Iron deficiency anemia is the most common childhood nutritional problem. While meat contains heme iron that is better absorbed than the non-heme iron found in plant foods, iron deficiency anemia is no more likely to occur in vegetarian than non-vegetarian children (1). Good iron sources include whole or enriched grains and grain products, iron-fortified cereals, legumes, and green leafy vegetables. Consuming foods rich in vitamin C at the same meal enhances non-heme iron absorption.

Vitamin B12

Vegans consume no animal products so they must consume vitamin B12 fortified foods or supplements. There are several foods popular with children that are fortified with a vegetarian (non-animal derived) vitamin B12 such as breakfast cereals (Total, Nutri-Grain), Red Star Brand Vegetarian Support Formula nutritional yeast, meat analogs, and some soymilks. Most children’s multivitamins contain vitamin B12.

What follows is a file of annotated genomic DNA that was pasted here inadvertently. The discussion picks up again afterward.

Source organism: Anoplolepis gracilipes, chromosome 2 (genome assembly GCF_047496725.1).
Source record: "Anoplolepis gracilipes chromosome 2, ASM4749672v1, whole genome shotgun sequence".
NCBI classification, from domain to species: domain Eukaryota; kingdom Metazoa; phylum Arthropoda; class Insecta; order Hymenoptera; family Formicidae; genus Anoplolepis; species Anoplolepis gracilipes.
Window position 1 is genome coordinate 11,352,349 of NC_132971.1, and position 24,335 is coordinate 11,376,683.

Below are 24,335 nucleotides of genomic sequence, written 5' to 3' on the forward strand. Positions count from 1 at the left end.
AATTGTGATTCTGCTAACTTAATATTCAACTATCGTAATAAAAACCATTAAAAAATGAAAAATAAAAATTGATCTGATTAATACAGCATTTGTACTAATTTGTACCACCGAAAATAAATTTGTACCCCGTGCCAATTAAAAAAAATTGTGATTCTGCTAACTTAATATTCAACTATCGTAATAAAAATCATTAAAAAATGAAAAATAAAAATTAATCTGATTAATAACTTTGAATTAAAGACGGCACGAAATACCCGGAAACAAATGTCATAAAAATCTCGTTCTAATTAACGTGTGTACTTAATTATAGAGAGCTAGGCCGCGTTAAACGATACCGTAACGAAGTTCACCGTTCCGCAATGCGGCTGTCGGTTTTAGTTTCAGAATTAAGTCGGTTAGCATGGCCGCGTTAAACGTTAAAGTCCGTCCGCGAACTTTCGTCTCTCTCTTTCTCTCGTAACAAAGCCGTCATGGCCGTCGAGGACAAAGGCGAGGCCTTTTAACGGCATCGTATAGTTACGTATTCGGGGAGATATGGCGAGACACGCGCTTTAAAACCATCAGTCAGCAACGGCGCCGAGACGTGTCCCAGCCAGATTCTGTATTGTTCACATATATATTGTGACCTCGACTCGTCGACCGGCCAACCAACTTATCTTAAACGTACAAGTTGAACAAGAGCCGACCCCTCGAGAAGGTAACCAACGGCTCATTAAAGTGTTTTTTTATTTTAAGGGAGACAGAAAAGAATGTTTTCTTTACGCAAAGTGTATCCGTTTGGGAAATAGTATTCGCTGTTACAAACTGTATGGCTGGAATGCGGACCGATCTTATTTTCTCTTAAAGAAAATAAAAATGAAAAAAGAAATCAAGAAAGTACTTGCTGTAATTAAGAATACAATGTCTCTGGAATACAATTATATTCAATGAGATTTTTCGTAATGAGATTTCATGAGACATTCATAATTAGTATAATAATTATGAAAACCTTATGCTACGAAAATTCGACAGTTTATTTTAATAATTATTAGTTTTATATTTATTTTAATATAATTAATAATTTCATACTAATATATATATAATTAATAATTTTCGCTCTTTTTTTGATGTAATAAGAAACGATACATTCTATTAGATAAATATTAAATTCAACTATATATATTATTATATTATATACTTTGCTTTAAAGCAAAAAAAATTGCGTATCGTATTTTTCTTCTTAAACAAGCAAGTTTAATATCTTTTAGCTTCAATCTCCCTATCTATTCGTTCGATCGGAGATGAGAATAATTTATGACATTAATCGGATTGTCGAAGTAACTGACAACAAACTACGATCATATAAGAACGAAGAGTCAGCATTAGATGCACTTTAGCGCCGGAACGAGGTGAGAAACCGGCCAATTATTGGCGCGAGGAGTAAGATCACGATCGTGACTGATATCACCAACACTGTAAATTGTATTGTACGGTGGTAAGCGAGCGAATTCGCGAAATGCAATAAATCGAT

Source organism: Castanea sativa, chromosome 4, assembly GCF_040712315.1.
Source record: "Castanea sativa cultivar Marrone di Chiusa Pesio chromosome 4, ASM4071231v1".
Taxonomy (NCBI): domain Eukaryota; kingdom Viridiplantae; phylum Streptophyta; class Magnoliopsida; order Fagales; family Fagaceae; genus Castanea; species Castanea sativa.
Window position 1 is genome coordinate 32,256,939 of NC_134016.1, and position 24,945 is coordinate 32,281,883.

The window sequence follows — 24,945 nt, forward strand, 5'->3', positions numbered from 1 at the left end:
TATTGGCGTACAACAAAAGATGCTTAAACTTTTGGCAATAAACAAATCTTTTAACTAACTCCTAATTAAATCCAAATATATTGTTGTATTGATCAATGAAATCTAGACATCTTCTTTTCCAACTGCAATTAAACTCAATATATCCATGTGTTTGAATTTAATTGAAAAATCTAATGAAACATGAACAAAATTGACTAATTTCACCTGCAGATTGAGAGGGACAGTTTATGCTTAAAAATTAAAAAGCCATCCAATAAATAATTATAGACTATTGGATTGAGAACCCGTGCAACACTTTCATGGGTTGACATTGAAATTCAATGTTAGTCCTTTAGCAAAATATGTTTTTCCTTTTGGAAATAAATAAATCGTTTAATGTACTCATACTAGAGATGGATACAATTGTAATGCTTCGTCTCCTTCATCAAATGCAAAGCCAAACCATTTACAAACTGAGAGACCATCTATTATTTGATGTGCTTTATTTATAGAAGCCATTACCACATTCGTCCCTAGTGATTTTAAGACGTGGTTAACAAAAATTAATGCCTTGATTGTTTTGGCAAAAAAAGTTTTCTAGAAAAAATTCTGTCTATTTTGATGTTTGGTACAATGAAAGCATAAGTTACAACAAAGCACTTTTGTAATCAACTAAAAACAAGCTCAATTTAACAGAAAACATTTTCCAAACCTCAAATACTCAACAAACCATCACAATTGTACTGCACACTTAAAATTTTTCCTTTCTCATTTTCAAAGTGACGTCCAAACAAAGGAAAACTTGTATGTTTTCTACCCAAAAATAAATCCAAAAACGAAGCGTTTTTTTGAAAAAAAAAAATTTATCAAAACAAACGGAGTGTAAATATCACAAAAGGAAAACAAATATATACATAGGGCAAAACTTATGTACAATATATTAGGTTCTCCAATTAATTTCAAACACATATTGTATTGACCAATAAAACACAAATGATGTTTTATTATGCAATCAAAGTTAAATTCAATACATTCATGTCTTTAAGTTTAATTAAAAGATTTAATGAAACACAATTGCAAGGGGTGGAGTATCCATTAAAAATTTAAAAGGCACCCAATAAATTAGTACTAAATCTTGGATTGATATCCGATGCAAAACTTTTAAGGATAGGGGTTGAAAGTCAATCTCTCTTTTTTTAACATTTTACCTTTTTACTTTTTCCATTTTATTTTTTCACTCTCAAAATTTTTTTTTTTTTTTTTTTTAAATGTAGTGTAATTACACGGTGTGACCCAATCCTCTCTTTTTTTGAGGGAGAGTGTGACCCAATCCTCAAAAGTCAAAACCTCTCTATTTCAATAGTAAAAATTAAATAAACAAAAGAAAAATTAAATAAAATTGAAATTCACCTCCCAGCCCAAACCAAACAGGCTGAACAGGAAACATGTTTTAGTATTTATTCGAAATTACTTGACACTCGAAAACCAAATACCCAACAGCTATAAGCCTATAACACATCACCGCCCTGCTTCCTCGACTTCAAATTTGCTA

Most reports of dietary B12 deficiency in the literature are in people following a macrobiotic diet (1). Some foods commonly included in a macrobiotic diet such as tempeh (a cultured whole soybean product), sea vegetables (kelp, kombu, arame), miso (a fermented soybean paste), algae, and spirulina had been previously reported to contain vitamin B12. Current thinking is that much of this was actually B12 analogs and may interfere with active vitamin B12 absorption (13). Since a deficiency risks permanent neurological damage it is critical to assure a reliable source of this vitamin.